Although the 42 silos have been transformed into a graphic rendition, suggesting the form, function and history of the original building, the grid has been created to be defied — a tip of the hat to Heatherwick’s deconstruction of the building. Majiet investigated local hand-signage and -lettering, inspired by spaza shops, improvised signs in townships and other similar visuals, in an attempt to design more-irregular, less-rigid, curves for the letterforms of the bespoke alphabet in particular. From this a font, called “Forty Two”, was developed, connecting the topology of the architectural site into the typology of the brand architecture. This font signposts everything, from the toilets to the restaurant, but is adaptable enough to be interpreted through different colourways, patterns and textures.
Ever-evolving, curated and deconstructed
The museum’s branding needed to be experienced in a similar fashion to the museum itself: as an ever-evolving, curated and deconstructed, cultural icon. The result? Various branding and design components that often incorporate the artworks exhibited in the museum, using the same textures, imagery, mediums, and materials.
At all times, craft and art must meet design, just as design meets architecture, all existing in a vital cultural ecosystem fuelled by various narratives and discourses. As such, the cultural sphere is observed here. Developed to adapt and evolve with the ever-changing contents of the museum, always in conversation with the building itself, the overall visual language is designed as if on-site at ground level, rather than only the result of sketches on paper and graphics on a screen. In terms of graphic design, Majiet’s response to Heatherwick’s building is a more radical and conceptual answer to the original brief, allowing the branding to flow in conjunction with the dynamic environment of the museum, as well as the ever-shifting narratives of contemporary African art itself.
It is important to mention that the branding, and its strategic backbone, fits in-between all of this. The design of it all exhibits a keen awareness of the cultural sphere and the final solution to the brief respects the subject matter at hand, acknowledging and reflecting the unique heritage of the original building while, at the same time, staying true to the powerful originality and diversity of the museum and the art that it houses. In much the same way that the building interacts with its visitors, and viewers interact with the artworks, so, too, the interaction between graphic design and architecture has arguably begun.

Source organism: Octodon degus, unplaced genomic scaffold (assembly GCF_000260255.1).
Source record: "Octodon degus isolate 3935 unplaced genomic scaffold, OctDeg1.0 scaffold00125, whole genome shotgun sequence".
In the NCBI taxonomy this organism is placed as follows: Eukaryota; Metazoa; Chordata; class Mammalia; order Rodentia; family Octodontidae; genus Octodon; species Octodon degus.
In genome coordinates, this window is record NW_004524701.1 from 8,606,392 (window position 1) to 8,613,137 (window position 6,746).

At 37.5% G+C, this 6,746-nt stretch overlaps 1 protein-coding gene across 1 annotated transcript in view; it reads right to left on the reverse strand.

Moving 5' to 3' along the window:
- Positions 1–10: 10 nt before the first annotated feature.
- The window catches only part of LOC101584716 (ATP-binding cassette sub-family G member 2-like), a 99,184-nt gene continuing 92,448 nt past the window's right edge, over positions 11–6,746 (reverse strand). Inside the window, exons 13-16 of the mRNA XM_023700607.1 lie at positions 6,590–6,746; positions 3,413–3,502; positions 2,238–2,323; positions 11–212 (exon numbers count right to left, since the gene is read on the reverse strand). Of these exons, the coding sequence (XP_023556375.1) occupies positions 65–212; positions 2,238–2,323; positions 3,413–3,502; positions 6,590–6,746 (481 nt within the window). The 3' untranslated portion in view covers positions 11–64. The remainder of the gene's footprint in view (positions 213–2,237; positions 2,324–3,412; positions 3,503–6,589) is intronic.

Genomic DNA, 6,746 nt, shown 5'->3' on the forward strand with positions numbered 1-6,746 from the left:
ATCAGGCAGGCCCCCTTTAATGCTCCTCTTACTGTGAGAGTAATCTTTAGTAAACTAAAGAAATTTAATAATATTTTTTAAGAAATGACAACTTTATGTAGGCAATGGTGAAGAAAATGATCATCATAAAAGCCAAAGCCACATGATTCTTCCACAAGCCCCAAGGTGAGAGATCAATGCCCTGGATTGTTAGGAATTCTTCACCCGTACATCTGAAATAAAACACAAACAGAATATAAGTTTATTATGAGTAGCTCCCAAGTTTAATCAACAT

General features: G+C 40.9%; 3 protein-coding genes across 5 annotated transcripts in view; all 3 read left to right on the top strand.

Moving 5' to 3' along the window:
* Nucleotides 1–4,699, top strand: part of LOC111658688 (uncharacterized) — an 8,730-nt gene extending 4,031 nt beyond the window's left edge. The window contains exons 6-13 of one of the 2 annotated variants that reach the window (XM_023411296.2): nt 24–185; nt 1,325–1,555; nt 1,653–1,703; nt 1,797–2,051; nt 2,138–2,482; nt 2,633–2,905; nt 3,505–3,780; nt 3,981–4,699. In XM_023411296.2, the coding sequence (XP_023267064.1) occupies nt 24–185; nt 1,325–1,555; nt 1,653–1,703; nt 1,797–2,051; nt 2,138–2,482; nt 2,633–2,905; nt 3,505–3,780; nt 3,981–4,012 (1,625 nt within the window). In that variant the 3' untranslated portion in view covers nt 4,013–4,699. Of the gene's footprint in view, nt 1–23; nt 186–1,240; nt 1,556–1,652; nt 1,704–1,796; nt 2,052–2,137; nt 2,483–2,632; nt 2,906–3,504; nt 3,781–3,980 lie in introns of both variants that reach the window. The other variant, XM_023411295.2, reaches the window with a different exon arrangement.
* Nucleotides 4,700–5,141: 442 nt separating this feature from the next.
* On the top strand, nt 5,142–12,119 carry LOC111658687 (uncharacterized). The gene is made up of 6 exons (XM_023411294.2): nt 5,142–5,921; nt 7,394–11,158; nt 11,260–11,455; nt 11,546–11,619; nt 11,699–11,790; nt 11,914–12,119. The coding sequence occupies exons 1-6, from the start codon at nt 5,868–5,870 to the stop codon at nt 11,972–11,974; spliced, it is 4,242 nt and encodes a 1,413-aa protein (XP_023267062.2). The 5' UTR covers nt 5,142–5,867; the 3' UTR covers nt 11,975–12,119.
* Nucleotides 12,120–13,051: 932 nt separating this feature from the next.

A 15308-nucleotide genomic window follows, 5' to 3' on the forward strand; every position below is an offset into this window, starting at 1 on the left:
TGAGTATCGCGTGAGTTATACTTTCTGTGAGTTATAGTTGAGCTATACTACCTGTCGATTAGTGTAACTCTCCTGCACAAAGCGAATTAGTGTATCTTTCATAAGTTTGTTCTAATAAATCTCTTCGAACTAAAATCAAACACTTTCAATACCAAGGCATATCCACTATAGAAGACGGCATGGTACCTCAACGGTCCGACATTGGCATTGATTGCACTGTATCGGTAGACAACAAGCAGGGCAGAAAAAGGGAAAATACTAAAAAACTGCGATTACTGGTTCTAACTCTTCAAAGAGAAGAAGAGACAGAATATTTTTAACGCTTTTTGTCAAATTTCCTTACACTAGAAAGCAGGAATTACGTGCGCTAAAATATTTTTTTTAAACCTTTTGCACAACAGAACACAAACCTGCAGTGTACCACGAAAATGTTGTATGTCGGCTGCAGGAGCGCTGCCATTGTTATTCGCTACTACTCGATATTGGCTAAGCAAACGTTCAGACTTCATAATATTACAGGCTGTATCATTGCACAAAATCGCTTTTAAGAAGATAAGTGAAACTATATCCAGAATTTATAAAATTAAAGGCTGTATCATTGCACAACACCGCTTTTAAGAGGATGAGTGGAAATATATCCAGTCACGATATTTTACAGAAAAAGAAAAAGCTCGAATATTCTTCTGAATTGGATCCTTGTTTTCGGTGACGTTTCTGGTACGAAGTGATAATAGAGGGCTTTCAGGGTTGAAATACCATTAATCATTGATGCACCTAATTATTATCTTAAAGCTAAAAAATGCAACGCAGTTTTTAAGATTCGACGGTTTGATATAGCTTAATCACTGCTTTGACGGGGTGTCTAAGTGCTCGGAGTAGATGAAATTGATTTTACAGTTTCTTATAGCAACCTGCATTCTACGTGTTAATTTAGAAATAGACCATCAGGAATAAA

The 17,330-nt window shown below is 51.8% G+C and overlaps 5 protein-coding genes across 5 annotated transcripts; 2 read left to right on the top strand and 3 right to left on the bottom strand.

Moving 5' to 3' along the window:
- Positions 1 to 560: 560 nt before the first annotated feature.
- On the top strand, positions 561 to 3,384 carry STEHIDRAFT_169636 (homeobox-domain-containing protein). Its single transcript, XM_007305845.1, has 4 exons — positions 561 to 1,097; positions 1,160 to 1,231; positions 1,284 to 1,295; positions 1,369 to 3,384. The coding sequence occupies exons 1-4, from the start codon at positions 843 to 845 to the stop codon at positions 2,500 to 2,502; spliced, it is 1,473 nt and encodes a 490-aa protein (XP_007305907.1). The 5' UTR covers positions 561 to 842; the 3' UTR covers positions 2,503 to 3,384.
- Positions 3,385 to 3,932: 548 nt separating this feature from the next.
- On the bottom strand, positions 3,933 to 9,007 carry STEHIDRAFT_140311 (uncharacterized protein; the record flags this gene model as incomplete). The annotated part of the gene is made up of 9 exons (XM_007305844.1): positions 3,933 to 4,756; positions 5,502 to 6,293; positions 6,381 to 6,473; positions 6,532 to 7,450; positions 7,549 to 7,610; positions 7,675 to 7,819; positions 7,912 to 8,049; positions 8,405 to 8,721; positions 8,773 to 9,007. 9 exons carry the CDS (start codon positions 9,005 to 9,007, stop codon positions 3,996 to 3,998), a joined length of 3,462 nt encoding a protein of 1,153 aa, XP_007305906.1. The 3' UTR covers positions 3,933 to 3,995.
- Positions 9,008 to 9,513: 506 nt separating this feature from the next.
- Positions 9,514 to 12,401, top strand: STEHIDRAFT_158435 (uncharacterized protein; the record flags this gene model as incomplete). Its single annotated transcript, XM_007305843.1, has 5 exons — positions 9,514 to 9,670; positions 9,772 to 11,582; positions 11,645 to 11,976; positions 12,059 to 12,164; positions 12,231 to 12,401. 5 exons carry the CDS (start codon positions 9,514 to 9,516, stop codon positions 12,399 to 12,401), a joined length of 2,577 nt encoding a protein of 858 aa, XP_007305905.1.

What Zeitz MOCAA proves
Graphic designers are trained in the science of identity systems, the art of typography and legibility, alongside various other important components within the gamut of visual communication. What Zeitz MOCAA, as a case study, shows is that the power of architecture can be amplified through the artful use of graphic design and the proper implementation of branding.
It is successfully engineered and resolved here, telling a layered and complex story in an accessible way. As the agency has described it, this approach is “alive with art and culture”, educating society at large as well as reminding the elites of the art world about the importance of having access to the cultural sphere and encouraging various ongoing dialogues, focused not on a universal idea of design or a blind ideology about design, but rather a wholeness in design. Thoughtfulness in design is a conversation for all.
Shane de Lange is the owner and graphic designer at www.gilgamesh.co.za. He is also the founder and curator at www.colophon.co.za.